I really think you are missing the key point here, I have to say. First of all, we are talking about the budget, so the relevant benchmark for the amount budgeted for 2009 is the amount they had budgeted for 2008 - which was well below the BsF. 197 billion they actually ended up spending.
What makes you think there won't be any "creditos adicionales" and off-the-books spending this time around? What do you think the 12 millarditos taken away from the central bank are for? Or whatever is left over in Fonden, for that matter?
The real issue here is the new borrowing. Remember, the original 2009 budget already implied a deficit worth 2.5% of GDP. So basically what we're looking at is an additional fiscal gap to be filled, this one worth 8% of GDP. The tax increase will contribute 1.5% of GDP at most, the spending cuts are good for maybe 2% of GDP. So we're left with a hole of around 4.5% of GDP, over and above the original budget's deficit forecast, that they say they're going to fill with domestic debt.
Now, remember they had already planned to place 2.5% of GDP worth of domestic debt in the original budget. So, the “adjustment” brings the amount of new domestic borrowing needed this year to 7% of GDP.
How huge? Look at it this way: the total amount the private banks had on hand and available for lending, as of last Friday, was just BsF.2.1 billion. That's not even 10% of the additional BsF. 22 billion Chávez announced the government will borrow this year!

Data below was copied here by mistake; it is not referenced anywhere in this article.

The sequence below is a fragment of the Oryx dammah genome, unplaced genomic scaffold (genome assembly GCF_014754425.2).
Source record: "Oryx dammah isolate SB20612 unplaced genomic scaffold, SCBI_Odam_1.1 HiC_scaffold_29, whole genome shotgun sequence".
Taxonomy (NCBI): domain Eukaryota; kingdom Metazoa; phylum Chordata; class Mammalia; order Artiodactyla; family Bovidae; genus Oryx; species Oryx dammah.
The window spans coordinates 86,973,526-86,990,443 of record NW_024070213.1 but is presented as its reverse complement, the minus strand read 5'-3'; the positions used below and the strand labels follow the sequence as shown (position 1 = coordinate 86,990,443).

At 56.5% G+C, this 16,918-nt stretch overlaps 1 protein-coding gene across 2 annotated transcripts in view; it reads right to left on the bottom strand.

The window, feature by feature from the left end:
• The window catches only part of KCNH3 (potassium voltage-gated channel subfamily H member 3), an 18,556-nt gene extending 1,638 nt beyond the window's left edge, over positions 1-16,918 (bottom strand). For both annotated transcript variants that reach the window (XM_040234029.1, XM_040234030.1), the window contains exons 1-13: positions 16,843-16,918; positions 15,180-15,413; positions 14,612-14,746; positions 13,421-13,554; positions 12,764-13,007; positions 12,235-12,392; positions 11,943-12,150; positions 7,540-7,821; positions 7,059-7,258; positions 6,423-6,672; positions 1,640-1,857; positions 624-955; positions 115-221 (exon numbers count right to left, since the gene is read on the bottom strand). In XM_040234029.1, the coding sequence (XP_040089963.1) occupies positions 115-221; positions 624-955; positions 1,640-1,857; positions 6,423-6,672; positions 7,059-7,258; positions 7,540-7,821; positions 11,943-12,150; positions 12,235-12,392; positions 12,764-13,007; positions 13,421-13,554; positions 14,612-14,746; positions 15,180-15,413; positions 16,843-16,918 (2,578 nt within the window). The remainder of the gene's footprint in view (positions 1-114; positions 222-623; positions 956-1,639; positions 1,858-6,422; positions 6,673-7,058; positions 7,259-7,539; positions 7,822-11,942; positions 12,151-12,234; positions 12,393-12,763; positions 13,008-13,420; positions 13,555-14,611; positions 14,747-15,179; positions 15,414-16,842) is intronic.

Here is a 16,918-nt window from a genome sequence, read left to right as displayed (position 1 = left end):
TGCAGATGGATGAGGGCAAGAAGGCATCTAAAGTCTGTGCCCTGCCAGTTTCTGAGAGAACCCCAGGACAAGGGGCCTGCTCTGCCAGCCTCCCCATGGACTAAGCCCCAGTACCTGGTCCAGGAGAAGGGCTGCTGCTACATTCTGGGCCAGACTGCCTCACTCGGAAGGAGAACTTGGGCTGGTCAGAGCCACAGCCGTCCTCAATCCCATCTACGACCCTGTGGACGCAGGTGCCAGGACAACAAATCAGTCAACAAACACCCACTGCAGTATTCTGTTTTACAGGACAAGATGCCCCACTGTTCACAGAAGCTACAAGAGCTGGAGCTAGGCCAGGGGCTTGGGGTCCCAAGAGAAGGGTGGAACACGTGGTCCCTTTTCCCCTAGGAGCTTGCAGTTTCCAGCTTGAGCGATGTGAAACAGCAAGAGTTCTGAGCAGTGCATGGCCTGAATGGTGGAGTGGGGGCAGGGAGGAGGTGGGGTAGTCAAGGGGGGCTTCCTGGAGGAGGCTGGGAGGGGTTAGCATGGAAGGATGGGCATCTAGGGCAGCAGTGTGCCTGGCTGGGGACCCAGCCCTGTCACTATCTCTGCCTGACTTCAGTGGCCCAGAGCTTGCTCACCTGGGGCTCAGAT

How on earth are they going to pull off this conjuring trick? There are two ways.
The first is to force the banking system to swallow a huge amount of new bonds, which would dramatically increase the financial sector's vulnerability, shattering what remains of the public's confidence in the banking system, as well as implying a significant contraction in credit to the private sector that could severely affect the payments system.
The other is to implicitly force the BCV to lend the money. If the encaje legal is used for that purpose, this will be exactly equivalent to an increase in high-powered money: the monetary base. In that case, we'd be looking at a very, very sharp spike in inflation.
This move, together with the monetization of the international reserves they've already grabbed, would result in a very significant increase in liquidity, precisely at a time when the slow down of the economy and the reduction in confidence are leading to a collapse in the demand for money.
So, people want less bolivares in their portfolio, but they're forced to hold more. As a result they will try to get rid of the excess, and the way they'll get rid of it will be to go to the parallel market and bid for all those dollars PDVSA is placing there. The foreseeable consequence? A sharp depreciation of the bolivar in the parallel market and a very significant spike in prices.
For all of you that are disappointed thinking that yesterday's announcements were dull, brace yourself for the very bumpy road ahead.
This was a hell of an announcement! Or should I say…hellish?
March 22, 2009
What exactly happened on Saturday?
Quico says: In response to my insta-analysis of last night's economic announcements, a reader who, ahem, actually understands macroeconomics pipes in to say: